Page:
The launch of the Plan was followed in November 2013 by the announcement that Hull would be the UK’s 2017 “City of Culture.” Awarded every four years, the City of Culture designation aims to attract tourism and investment, direct urban regeneration and provide opportunities for engagement in the arts for the local community. Hull was, in the organizers’ words, a city “coming out of the shadows,” with the City of Culture award “a unique chance to shed its image as a declining and deprived port city and to build a new profile as a vibrant cultural city.” Hull City Council invested £100 million of its capital reserves in the regeneration of large parts of the city centre as part of the City of Culture preparations.
Given the concurrence of the City of Culture and Siemens announcements, it was fitting that renewable energy was at the forefront of the opening weeks of Hull 2017. Artist Nayan Kulkarni borrowed a turbine rotor blade from the new Siemens factory to create his installation Blade. In the early hours of the eighth of January, 2017, the 75-metre blade was carefully manoeuvred through the city’s streets. Installed on two purpose-built plinths, Blade arched gracefully across Hull’s central Queen Victoria Square.
For many, Blade captured a sense of the guarded optimism that has flowed through Hull in recent years, as a result of the opening of the Siemens factory and the City of Culture award. The factory has brought around 1,000 jobs to the city, an unthinkable figure even a decade ago. But Kulkarni’s installation also points to the council’s reliance on Siemens in realising its plan and, by extension, the degree to which states and municipalities everywhere have been denuded of power by decades of privatisation. Speaking shortly after Blade was installed in the city centre, Kulkarni alluded to the reasons why the Humber was chosen as the location for the new factory, besides its geographical advantages: “I knew how many negotiations and deals had gone into getting Siemens to open their plant in the city,” Kulkarni said, “and the impact it would have on the area, so it felt almost self-evident to ask them to donate a blade.” Hull’s bid to be the home of the new Siemens factory won out over cities in the Netherlands and Denmark largely because in 2012 much of the Humber was designated as an Enterprise Zone, where corporations benefit from reduced taxes, business rates and regulations.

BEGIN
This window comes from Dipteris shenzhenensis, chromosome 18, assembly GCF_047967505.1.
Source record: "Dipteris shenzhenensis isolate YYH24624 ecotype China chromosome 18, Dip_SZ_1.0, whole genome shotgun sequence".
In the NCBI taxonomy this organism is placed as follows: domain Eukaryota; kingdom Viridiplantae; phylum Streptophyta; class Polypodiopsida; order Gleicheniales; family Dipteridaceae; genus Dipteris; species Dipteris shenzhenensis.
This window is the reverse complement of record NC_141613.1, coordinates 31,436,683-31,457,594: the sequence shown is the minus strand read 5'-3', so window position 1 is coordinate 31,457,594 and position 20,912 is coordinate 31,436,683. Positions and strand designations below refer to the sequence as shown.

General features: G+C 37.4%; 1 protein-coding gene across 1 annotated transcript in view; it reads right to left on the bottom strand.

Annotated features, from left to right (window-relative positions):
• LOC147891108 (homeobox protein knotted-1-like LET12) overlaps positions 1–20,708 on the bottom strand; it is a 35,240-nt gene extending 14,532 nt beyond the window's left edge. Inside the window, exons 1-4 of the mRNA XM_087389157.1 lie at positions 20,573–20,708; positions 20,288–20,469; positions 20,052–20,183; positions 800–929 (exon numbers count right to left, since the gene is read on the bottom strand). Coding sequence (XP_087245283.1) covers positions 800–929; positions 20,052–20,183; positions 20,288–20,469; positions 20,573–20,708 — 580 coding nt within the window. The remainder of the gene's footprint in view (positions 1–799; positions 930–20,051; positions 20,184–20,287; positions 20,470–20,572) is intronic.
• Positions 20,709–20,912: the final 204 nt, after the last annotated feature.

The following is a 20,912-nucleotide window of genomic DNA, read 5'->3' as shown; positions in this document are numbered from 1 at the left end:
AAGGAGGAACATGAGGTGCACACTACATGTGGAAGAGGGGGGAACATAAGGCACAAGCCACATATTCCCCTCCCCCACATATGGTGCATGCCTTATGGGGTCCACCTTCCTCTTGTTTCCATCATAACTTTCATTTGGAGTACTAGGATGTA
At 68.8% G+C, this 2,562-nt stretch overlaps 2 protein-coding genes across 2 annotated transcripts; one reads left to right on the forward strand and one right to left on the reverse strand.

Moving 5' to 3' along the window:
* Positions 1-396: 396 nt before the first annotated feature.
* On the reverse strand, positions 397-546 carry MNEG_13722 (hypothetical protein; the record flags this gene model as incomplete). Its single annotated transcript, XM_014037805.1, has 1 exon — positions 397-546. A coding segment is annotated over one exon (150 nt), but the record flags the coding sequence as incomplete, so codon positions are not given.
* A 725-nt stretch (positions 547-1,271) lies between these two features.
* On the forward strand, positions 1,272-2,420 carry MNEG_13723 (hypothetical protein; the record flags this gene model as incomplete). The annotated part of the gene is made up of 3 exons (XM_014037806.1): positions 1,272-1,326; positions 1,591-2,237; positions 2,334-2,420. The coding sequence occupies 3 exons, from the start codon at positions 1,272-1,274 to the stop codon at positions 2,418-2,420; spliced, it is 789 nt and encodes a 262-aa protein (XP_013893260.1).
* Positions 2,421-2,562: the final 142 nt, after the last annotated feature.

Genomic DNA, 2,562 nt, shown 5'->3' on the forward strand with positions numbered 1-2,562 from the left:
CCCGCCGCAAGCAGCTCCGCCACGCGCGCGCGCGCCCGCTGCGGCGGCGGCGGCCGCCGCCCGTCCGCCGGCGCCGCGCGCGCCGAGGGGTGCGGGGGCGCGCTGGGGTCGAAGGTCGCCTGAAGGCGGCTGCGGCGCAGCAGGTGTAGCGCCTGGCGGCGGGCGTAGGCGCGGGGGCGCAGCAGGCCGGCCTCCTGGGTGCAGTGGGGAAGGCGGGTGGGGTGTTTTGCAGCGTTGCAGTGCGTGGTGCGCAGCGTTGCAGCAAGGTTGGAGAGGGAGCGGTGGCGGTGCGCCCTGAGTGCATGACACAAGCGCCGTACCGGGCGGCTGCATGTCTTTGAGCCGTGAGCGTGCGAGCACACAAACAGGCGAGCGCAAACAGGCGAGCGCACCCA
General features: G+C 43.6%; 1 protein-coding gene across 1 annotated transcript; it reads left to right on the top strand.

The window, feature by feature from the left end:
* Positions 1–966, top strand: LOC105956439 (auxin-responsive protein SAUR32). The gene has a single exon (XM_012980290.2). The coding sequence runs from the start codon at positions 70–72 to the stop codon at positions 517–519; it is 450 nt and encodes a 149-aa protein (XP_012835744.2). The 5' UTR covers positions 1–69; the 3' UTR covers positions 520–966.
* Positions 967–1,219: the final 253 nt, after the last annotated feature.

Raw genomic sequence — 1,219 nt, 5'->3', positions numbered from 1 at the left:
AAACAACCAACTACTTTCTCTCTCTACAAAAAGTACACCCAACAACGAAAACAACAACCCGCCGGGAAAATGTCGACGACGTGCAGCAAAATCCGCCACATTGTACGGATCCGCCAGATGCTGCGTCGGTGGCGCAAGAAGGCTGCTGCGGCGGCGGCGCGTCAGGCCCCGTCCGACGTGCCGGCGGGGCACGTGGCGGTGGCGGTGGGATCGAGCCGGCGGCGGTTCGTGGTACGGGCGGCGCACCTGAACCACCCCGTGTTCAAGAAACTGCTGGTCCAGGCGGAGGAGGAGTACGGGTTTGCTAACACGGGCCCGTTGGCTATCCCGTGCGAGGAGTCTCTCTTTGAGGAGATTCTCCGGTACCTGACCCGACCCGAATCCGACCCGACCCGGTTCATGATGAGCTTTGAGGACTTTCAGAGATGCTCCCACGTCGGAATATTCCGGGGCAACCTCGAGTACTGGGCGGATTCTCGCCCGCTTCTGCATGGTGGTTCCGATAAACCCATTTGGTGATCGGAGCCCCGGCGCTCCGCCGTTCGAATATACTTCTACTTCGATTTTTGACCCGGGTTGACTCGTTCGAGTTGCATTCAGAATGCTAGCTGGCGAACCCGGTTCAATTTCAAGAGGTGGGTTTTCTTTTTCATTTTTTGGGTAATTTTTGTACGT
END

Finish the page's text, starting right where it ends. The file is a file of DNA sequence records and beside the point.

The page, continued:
Under the austerity politics imposed nationwide by Conservative and coalition governments since 2010, the counterpart to the jobs created at the Siemens factory has been the stripping of public services, increasing casualization of jobs and in-work poverty. The legacy of Hull’s year as City of Culture will be inextricable from the decimation of municipal funding by central government cuts. Hull City Council has lost more than £120 million from its budget since 2010. Further cuts are due to take place by 2020, including £10 million over the course of this year. The visibility of the city’s recent transformation masks how drastic cuts to education, social provision, jobseekers allowance, and disability benefits for its poorest residents have entrenched and deepened inequality. (This tension is examined in vivid detail in Sean McAllister’s excellent documentary A Northern Soul, released earlier this year. The film follows Steve Arnott, a warehouse worker, community activist, and enterprising hip-hop artist, for the duration of Hull’s year as City of Culture.)